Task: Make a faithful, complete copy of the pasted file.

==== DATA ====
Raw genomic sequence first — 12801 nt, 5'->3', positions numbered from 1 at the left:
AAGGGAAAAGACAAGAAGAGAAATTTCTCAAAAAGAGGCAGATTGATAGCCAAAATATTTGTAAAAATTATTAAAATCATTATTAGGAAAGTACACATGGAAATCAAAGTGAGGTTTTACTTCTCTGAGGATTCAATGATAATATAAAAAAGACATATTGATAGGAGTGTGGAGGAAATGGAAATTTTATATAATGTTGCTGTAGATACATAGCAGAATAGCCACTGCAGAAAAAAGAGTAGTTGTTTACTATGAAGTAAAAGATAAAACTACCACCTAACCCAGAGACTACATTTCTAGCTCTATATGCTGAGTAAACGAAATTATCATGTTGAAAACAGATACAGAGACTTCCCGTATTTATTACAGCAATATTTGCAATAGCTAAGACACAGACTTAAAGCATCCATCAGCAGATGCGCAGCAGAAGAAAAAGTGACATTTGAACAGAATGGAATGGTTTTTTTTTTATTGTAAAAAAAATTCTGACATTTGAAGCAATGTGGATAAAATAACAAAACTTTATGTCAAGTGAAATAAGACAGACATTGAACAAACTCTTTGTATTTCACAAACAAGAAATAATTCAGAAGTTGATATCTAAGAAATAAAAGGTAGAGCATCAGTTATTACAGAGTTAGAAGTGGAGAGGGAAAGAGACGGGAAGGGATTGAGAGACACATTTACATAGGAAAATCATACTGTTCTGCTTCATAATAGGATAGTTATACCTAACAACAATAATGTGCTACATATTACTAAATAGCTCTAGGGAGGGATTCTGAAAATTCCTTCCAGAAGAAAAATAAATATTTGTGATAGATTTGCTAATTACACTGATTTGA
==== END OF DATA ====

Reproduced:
Raw genomic sequence first — 12801 nt, 5'->3', positions numbered from 1 at the left:
AAGGGAAAAGACAAGAAGAGAAATTTCTCAAAAAGAGGCAGATTGATAGCCAAAATATTTGTAAAAATTATTAAAATCATTATTAGGAAAGTACACATGGAAATCAAAGTGAGGTTTTACTTCTCTGAGGATTCAATGATAATATAAAAAAGACATATTGATAGGAGTGTGGAGGAAATGGAAATTTTATATAATGTTGCTGTAGATACATAGCAGAATAGCCACTGCAGAAAAAAGAGTAGTTGTTTACTATGAAGTAAAAGATAAAACTACCACCTAACCCAGAGACTACATTTCTAGCTCTATATGCTGAGTAAACGAAATTATCATGTTGAAAACAGATACAGAGACTTCCCGTATTTATTACAGCAATATTTGCAATAGCTAAGACACAGACTTAAAGCATCCATCAGCAGATGCGCAGCAGAAGAAAAAGTGACATTTGAACAGAATGGAATGGTTTTTTTTTTATTGTAAAAAAAATTCTGACATTTGAAGCAATGTGGATAAAATAACAAAACTTTATGTCAAGTGAAATAAGACAGACATTGAACAAACTCTTTGTATTTCACAAACAAGAAATAATTCAGAAGTTGATATCTAAGAAATAAAAGGTAGAGCATCAGTTATTACAGAGTTAGAAGTGGAGAGGGAAAGAGACGGGAAGGGATTGAGAGACACATTTACATAGGAAAATCATACTGTTCTGCTTCATAATAGGATAGTTATACCTAACAACAATAATGTGCTACATATTACTAAATAGCTCTAGGGAGGGATTCTGAAAATTCCTTCCAGAAGAAAAATAAATATTTGTGATAGATTTGCTAATTACACTGATTTGA